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Open Source BSD

NetBSD To Support Kernel Development In Lua Scripting 311

An anonymous reader writes "NetBSD 7.0 will support the Lua scripting language within its kernel for developing drivers and new sub-systems. A Lua scripting interpreter is being added to the NetBSD kernel along with a kernel API so developers can use this scripting language rather than C for developing new BSD kernel components. Expressed reasons for supporting a scripting language in a kernel were rapid application development, better configuration, and "modifying software written in C is hard for users." In a presentation it was said that Lua in the kernel will let users explore their system in an easy way."
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NetBSD To Support Kernel Development In Lua Scripting

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  • Performance (Score:5, Informative)

    by Anonymous Coward on Saturday February 16, 2013 @07:52PM (#42924633)

    Won't that kill performance?

    I mean that's the reason we still write kernels in C. Every cycle counts..

  • Re:Performance (Score:5, Informative)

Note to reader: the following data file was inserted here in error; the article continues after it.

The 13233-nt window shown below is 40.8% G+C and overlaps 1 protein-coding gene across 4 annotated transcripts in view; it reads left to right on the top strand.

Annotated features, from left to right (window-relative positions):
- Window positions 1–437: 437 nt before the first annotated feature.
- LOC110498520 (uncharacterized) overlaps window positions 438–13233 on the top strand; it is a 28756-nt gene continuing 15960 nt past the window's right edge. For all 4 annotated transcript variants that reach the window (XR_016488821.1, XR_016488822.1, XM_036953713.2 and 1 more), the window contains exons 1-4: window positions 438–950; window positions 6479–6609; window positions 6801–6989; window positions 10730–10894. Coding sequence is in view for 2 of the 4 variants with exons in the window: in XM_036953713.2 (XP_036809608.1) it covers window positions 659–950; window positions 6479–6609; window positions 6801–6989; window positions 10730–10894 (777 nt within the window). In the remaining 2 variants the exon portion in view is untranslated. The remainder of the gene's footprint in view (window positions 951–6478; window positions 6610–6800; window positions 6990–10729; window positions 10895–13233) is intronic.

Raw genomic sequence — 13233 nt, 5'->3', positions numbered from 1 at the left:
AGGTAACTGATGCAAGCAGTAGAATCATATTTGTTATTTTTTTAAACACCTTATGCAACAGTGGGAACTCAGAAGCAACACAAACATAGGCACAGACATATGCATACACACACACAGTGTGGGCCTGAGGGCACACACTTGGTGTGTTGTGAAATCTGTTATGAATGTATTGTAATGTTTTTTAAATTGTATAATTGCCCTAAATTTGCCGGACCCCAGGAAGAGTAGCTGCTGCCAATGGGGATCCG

by DarwinSurvivor ( 1752106 ) on Saturday February 16, 2013 @08:19PM (#42924805)
    Pfff, writing Linux kernels in Javascript is so last century. Nowadays we RUN kernels in Javascript! []
  • Re:Performance (Score:3, Informative)

    by Anonymous Coward on Saturday February 16, 2013 @08:33PM (#42924911)

    Lua is designed to be a embedded companion language to C. You still use C where it makes sense (i.e. pointer manipulation/performance). You use Lua for expressing higher level logic more easily. Lua is very fast. Writing the same higher level logic in raw C might not be any faster because you have to build up all the infrastructure that Lua has already provided and optimized like associative arrays.

  • Re:Performance (Score:5, Informative)

    by stenvar ( 2789879 ) on Saturday February 16, 2013 @08:50PM (#42925029)

    Kernel code is like lots of other code: a lot of it is executed rarely and not performance critical. There's setup code, occasional permissions checking, etc.

    In addition, this is not to replace plain C modules (although it may be useful for prototyping), it's for complex and dynamic configurability.

    Right now, there are two ways of handling that. One is to invent complex configuration files and data structures, sometimes even little interpreters. The kernel is full of those. They are error prone, complicated, and require a lot of effort to maintain. The other is to put complex decision making into user-space, but that involves context switches and other overhead. It also means lots of special-purpose and redundant code, and lots of documentation and complexity. The kernel uses both of those strategies extensively, one reason why it's so big.

    Putting Lua+LuaJIT in the kernel is likely faster than either of those approaches, while at the same time also being easier to maintain and document.